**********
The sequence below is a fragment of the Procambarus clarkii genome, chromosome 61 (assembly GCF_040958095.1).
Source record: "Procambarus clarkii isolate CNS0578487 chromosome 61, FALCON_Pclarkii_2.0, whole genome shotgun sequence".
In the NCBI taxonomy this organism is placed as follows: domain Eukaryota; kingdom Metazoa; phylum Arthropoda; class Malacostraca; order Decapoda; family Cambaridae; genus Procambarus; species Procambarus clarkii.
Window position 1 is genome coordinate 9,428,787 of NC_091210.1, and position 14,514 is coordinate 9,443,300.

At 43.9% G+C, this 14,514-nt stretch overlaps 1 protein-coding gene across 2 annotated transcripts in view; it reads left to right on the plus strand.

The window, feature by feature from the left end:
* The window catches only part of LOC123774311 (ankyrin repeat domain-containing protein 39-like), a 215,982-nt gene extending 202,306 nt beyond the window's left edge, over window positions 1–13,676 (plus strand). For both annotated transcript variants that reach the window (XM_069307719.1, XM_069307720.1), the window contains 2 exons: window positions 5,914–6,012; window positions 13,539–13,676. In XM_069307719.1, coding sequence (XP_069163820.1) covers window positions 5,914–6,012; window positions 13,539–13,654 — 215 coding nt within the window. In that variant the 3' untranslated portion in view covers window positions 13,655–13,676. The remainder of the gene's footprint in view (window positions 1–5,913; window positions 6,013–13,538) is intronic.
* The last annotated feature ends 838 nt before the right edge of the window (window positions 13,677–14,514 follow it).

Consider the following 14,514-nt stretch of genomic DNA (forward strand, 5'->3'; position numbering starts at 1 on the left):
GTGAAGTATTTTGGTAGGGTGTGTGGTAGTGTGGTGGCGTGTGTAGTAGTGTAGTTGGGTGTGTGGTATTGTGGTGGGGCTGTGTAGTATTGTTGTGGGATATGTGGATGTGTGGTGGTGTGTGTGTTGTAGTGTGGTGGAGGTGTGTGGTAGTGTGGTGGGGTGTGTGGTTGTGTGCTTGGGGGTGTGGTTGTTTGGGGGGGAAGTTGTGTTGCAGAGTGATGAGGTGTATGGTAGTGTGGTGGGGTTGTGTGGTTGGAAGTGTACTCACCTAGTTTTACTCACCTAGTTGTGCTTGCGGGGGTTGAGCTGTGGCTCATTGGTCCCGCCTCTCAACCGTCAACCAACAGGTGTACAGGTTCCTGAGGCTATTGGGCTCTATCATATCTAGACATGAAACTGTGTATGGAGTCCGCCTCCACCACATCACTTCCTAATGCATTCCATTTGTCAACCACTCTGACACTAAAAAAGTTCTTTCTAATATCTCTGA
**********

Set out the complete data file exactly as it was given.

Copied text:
The sequence below is a fragment of the Procambarus clarkii genome, chromosome 61 (assembly GCF_040958095.1).
Source record: "Procambarus clarkii isolate CNS0578487 chromosome 61, FALCON_Pclarkii_2.0, whole genome shotgun sequence".
In the NCBI taxonomy this organism is placed as follows: domain Eukaryota; kingdom Metazoa; phylum Arthropoda; class Malacostraca; order Decapoda; family Cambaridae; genus Procambarus; species Procambarus clarkii.
Window position 1 is genome coordinate 9,428,787 of NC_091210.1, and position 14,514 is coordinate 9,443,300.

At 43.9% G+C, this 14,514-nt stretch overlaps 1 protein-coding gene across 2 annotated transcripts in view; it reads left to right on the plus strand.

The window, feature by feature from the left end:
* The window catches only part of LOC123774311 (ankyrin repeat domain-containing protein 39-like), a 215,982-nt gene extending 202,306 nt beyond the window's left edge, over window positions 1–13,676 (plus strand). For both annotated transcript variants that reach the window (XM_069307719.1, XM_069307720.1), the window contains 2 exons: window positions 5,914–6,012; window positions 13,539–13,676. In XM_069307719.1, coding sequence (XP_069163820.1) covers window positions 5,914–6,012; window positions 13,539–13,654 — 215 coding nt within the window. In that variant the 3' untranslated portion in view covers window positions 13,655–13,676. The remainder of the gene's footprint in view (window positions 1–5,913; window positions 6,013–13,538) is intronic.
* The last annotated feature ends 838 nt before the right edge of the window (window positions 13,677–14,514 follow it).

Consider the following 14,514-nt stretch of genomic DNA (forward strand, 5'->3'; position numbering starts at 1 on the left):
GTGAAGTATTTTGGTAGGGTGTGTGGTAGTGTGGTGGCGTGTGTAGTAGTGTAGTTGGGTGTGTGGTATTGTGGTGGGGCTGTGTAGTATTGTTGTGGGATATGTGGATGTGTGGTGGTGTGTGTGTTGTAGTGTGGTGGAGGTGTGTGGTAGTGTGGTGGGGTGTGTGGTTGTGTGCTTGGGGGTGTGGTTGTTTGGGGGGGAAGTTGTGTTGCAGAGTGATGAGGTGTATGGTAGTGTGGTGGGGTTGTGTGGTTGGAAGTGTACTCACCTAGTTTTACTCACCTAGTTGTGCTTGCGGGGGTTGAGCTGTGGCTCATTGGTCCCGCCTCTCAACCGTCAACCAACAGGTGTACAGGTTCCTGAGGCTATTGGGCTCTATCATATCTAGACATGAAACTGTGTATGGAGTCCGCCTCCACCACATCACTTCCTAATGCATTCCATTTGTCAACCACTCTGACACTAAAAAAGTTCTTTCTAATATCTCTGA